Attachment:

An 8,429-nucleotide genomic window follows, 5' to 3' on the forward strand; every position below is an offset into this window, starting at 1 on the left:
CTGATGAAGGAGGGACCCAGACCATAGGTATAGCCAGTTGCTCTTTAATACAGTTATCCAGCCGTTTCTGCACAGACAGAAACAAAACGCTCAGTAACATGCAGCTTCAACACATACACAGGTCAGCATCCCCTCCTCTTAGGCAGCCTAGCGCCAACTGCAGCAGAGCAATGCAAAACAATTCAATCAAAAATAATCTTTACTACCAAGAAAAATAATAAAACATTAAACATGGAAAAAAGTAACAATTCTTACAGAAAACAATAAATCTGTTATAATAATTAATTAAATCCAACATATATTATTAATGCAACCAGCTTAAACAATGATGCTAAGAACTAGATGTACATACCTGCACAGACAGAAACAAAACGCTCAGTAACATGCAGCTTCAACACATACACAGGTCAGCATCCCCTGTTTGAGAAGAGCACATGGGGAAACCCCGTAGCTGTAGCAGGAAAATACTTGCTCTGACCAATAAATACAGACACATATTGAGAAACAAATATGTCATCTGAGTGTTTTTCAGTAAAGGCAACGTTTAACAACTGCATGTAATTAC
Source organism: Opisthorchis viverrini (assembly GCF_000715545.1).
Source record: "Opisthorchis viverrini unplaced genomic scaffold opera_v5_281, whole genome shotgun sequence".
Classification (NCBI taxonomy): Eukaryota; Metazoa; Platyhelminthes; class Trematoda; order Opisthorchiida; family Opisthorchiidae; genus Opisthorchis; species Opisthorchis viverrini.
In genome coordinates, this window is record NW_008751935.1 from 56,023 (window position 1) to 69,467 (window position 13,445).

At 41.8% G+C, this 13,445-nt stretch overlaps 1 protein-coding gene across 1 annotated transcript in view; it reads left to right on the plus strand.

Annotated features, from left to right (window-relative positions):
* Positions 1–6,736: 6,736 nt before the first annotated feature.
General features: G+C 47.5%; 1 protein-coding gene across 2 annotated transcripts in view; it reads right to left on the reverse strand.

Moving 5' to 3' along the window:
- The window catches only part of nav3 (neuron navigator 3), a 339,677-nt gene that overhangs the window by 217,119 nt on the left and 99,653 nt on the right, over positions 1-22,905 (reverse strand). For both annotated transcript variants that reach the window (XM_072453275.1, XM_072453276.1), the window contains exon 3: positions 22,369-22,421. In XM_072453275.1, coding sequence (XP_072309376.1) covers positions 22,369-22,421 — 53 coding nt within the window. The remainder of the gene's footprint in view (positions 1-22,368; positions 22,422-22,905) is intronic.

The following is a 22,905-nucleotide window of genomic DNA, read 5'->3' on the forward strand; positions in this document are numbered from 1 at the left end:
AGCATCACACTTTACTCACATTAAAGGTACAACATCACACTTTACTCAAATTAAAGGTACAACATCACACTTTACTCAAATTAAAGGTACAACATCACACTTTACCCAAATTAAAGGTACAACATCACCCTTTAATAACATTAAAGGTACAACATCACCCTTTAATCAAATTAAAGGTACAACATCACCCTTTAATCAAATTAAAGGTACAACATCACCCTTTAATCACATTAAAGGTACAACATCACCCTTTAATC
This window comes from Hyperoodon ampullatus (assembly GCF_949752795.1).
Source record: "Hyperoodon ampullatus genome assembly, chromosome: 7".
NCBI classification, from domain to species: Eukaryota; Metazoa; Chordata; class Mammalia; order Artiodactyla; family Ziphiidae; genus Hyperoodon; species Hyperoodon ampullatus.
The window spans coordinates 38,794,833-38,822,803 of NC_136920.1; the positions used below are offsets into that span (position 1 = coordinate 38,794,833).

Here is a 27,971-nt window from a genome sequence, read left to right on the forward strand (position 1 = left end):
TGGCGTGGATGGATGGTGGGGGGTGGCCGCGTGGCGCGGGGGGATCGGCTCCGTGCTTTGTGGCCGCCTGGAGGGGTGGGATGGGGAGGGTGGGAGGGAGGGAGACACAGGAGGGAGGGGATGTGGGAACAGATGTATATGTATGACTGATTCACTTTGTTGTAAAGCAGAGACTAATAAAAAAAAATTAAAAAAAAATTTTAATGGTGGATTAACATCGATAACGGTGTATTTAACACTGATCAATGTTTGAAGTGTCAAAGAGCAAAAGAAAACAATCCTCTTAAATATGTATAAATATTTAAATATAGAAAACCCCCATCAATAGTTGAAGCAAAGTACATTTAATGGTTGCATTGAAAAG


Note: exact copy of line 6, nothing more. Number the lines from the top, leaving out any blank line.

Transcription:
In genome coordinates, this window is record NW_008751935.1 from 56,023 (window position 1) to 69,467 (window position 13,445).